It’s worth sharing this long form interview of Micheal Martin by Mark Carruthers. It’s detailed and Carruthers misses few major points: not least the tension between Martin’s previous pro-life and current pro-choice stance.
This was a nuanced performance by Martin who laid out many lines we can expect leaders of other parties which are just as split on the matter Fianna Fail to help them rethink, recycle and/or reuse.
Much of the fire in his internal opposition is already beginning to recede.
In yesterday’s Sindo, Eilis O’Hanlon argues that Martin’s approach to party management over a matter of conscience, augurs an important departure…
Micheal Martin has been consequently keen to stress that no member of FF will be forced out of the party for their own stance on abortion. But if that protection extends to all members of the party, then it ought to imply that Martin has the same right. He made clear that he was speaking in a personal capacity.
When it comes to abortion, speaking for oneself is the only thing that can be done with honesty, since it’s such a deeply personal decision for any woman to make that it’s difficult to set dogmatic rules.
More damaging still is any tendency among otherwise like-minded political representatives to sow divisions on issues which should be above party politics. This propensity is encouraged by the media, which loves to leap on any slight slip of the tongue by a politician, and whip it up into a scandal.
It almost always has a deleterious effect on political life.
She cites the experience of former Scottish Labour MP Tom Harris who lost his Glasgow South seat to the SNP in 2015, who…
…recently recalled that, at his first Labour Party meeting as a new member in 1985 in Scotland, he spoke out against a pro-choice motion on abortion. There was a vigorous debate, and the vote was carried unanimously, despite his opposition. The next vote was to fill a vacant space on the management committee. His name was put forward and he was elected.
That wouldn’t happen these days. Harris’s opposition to abortion would be enough to have him cast into the political outer darkness as a heretic.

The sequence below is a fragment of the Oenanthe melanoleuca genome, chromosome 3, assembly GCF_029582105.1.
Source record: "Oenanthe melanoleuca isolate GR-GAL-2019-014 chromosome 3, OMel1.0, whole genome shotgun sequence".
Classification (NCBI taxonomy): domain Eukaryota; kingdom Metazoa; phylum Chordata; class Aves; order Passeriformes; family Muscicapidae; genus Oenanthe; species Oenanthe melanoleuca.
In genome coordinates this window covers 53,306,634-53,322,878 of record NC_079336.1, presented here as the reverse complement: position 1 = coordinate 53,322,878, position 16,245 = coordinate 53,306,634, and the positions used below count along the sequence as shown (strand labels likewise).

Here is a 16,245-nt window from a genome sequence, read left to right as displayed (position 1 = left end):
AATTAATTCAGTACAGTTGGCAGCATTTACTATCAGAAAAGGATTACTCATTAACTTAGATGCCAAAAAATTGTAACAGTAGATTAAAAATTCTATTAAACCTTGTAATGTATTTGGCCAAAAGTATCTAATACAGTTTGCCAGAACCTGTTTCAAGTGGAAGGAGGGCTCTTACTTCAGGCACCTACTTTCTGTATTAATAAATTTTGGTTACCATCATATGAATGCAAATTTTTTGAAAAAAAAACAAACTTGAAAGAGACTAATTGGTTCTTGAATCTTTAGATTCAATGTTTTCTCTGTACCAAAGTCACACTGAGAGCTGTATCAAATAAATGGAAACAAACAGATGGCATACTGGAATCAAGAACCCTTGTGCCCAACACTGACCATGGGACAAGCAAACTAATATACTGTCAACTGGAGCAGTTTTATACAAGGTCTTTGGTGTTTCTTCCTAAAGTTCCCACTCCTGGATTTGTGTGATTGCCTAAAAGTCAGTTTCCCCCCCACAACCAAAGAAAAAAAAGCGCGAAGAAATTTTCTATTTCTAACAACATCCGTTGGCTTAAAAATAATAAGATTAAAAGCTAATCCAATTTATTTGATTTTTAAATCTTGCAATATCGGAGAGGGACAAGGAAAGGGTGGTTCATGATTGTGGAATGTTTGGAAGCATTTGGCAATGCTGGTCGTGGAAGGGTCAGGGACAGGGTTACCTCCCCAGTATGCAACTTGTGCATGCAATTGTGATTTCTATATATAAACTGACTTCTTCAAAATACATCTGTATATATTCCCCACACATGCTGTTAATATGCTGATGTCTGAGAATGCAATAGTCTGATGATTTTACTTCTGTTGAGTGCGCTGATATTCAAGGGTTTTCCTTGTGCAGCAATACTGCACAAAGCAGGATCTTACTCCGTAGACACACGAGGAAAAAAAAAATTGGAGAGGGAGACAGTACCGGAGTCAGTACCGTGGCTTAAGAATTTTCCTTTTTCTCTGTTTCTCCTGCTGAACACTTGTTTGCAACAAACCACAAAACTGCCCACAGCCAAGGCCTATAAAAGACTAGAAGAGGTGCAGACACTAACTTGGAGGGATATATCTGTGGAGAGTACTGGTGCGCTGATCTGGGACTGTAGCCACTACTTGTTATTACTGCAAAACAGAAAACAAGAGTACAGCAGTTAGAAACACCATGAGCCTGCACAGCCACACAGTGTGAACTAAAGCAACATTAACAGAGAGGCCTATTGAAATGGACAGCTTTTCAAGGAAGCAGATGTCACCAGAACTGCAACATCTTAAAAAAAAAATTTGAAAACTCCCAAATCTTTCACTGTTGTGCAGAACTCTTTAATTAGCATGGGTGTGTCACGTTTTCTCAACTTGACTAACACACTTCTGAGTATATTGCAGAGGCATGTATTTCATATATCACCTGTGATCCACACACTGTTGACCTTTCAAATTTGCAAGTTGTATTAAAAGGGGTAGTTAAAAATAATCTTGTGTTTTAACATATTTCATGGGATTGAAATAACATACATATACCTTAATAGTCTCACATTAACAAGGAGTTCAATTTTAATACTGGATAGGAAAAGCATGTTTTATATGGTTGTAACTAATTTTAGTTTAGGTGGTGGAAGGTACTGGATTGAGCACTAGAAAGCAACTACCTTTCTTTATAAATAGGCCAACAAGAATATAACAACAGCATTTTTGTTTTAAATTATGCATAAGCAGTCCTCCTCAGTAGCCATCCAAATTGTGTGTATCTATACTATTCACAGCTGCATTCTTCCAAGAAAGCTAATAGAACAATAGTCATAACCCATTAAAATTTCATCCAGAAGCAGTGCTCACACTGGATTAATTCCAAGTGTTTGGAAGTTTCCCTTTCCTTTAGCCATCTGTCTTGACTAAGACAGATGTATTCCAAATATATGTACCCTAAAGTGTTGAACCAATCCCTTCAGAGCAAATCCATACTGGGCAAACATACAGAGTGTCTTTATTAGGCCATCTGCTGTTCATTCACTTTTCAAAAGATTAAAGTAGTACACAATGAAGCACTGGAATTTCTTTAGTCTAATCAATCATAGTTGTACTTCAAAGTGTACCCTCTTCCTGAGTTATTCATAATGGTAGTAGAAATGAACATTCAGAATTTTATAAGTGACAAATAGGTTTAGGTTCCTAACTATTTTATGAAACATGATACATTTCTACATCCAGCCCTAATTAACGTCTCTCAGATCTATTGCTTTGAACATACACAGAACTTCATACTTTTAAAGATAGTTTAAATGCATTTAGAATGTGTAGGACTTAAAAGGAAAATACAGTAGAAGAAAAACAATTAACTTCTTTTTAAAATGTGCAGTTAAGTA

Possibly he’s viewing the past through slightly rose-tinted spectacles. The 1980s was a choleric decade politically. In general, though, he’s on to something. Respect for the other side’s point of view is increasingly rare. Members of mainstream parties who try to enforce conformity, and attack one another for breaking ranks, are doing the extremists’ job for them.
What matters is hearing the voice of all those who vote for the party. In that, Micheal Martin may be right to address the nation at large, rather than the party faithful.
Allowing elected representatives to follow their consciences also chimes with the public mood, which doesn’t feel particularly factional about abortion right now.
That may yet change, but take cover if it does. It’s unlikely to be edifying.
Noel Whelan on Friday also welcomed this brave new freedom for Dail deputies (noting along the way the Taoiseach’s Damascene conversion from his belief in the party whip in 2013)…
The free vote means that both Varadkar and Martin can make their case for supporting repeal based on evidence in open Dáil debates instead of having to spend weeks corralling and cajoling colleagues behind a rigid party position or punishing those who disagree with them.
The free vote also means that individual TDs and Senators are required to research, analyse and come to a view on the issue themselves. They are then required in local media or national parliament to justify and explain their position and any changes in it.
Far from being “hogwash”, the introduction of free votes has been a maturing development in Irish politics. In the words of political historian Peter Richards, “when the whips are off, parliament has a new vitality”.
Mick is founding editor of Slugger. He has written papers on the impacts of the Internet on politics and the wider media and is a regular guest and speaking events across Ireland, the UK and Europe. Twitter: @MickFealty